SFX reader blogger Lee Harris considers the dilemma facing authors who don’t want to write multi-volume doorstops
Less than two weeks ago I attended FantasyCon in Nottingham, and co-presented one of the trophies at the British Fantasy Awards. My co-presenter was the irrepressible Alasdair Stuart, who (despite giving me a funny line to say) managed to get the biggest laugh of the presentation due to a perfectly-timed ad-lib aimed at some commotion in the audience at the time.
My love for this particular convention and these awards is well-documented elsewhere, so I won’t bore you with the details again, as I’m really writing today to discuss story length.
I have an interest in all lengths of fiction, from drabble and flash, through short stories, and all the way up to novels and beyond.
Tucked away in the middle, are novellas and short novels. There aren’t any definitive word counts as to what constitutes most of these story types (except for drabbles, which have to be exactly 100 words long), but for a novella, anything between 15,000 and 40,000 sounds about right. Some would argue that the novelette lies at the upper end of this wordcount, but I’ve always disliked that term for some reason.
This year’s Best Novella category at the British Fantasy Awards had the strongest shortlist I can remember. All finalists were worthy of the title, and I certainly couldn’t argue with the selection of Sarah Pinborough's “The Language of Dying” which – when I read it last year – affected me so much, that when I finished it, I started reading again from the beginning straight away, something I’ve not done in more than a decade.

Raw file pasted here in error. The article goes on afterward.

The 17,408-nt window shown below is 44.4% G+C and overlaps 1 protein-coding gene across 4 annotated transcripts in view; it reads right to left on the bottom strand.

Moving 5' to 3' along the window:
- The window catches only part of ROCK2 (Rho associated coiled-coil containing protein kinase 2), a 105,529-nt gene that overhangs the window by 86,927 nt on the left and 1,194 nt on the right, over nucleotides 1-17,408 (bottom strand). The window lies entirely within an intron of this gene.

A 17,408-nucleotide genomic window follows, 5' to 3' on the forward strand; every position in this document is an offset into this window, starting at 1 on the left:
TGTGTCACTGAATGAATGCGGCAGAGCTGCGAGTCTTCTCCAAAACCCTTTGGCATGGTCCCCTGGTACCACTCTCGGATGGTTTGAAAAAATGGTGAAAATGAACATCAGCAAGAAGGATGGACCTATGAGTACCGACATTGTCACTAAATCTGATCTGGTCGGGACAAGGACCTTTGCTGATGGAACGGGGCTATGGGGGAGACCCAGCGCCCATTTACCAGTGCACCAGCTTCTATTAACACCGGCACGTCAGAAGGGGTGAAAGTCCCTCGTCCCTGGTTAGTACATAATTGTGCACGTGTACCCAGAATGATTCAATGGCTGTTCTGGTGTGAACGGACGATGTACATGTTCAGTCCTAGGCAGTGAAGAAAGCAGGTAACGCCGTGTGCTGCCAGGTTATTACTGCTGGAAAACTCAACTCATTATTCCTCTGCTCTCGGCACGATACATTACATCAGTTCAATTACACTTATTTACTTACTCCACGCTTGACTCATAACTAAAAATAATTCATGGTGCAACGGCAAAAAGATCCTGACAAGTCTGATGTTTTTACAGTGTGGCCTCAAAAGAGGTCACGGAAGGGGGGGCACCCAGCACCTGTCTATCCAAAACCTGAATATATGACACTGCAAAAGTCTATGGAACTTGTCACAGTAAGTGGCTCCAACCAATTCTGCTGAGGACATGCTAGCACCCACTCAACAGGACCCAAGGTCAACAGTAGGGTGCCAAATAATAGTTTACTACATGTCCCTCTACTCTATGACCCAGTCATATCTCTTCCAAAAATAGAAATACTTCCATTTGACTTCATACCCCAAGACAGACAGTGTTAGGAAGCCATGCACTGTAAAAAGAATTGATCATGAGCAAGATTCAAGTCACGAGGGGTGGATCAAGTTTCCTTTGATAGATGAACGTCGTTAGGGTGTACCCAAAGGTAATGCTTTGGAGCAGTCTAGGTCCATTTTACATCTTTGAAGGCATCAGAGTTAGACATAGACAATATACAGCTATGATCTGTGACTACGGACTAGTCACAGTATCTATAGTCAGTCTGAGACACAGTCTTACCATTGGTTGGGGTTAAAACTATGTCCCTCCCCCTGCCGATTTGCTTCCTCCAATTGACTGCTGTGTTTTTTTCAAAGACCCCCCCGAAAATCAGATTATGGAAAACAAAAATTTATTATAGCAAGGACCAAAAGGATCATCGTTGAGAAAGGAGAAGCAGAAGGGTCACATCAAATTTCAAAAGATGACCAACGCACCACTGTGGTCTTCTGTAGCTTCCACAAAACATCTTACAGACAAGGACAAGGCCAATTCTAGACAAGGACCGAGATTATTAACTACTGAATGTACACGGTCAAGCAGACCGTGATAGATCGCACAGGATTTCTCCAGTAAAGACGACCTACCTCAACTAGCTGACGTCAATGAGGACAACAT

My day job is as Editor for Angry Robot – a scifi/fantasy novel imprint. A couple of weeks ago I was sent a submission for a story type I don’t normally enjoy, but I kept an open mind when I opened the file, and was so impressed, that as I was nearing the end of the sample I was sent I asked the author to send me the full manuscript. His reply both delighted and disappointed me. The file I had was the full story at a touch over 40,000 words. Delight, because here was another excellent novella (and the world needs more excellent ones); disappointment because we don’t publish novellas. Outside of the thriving Small Press market in the UK, hardly anyone does.
So, the author has two choices. Keep his wonderful story at 40,000 words and sell it to a specialist publisher (who will treat it lovingly, but sell copies numbering in the dozens or hundreds to discerning fans of the format) or expand it by at least another 30,000 words in the hope of acceptance by a mass market publisher (with no guarantee of success, even after all this extra work). The challenge with the latter option is to expand the book to novel length, but not simply pad it out; to add new characters, new scenarios, new conflicts that gel seamlessly with the existing prose, so there are no joins to see.
I’ve offered suggestions and presented some options, and I’m absolutely fascinated to see what choice this author makes. I’ll write a follow-up post at some point, and let you know what happens.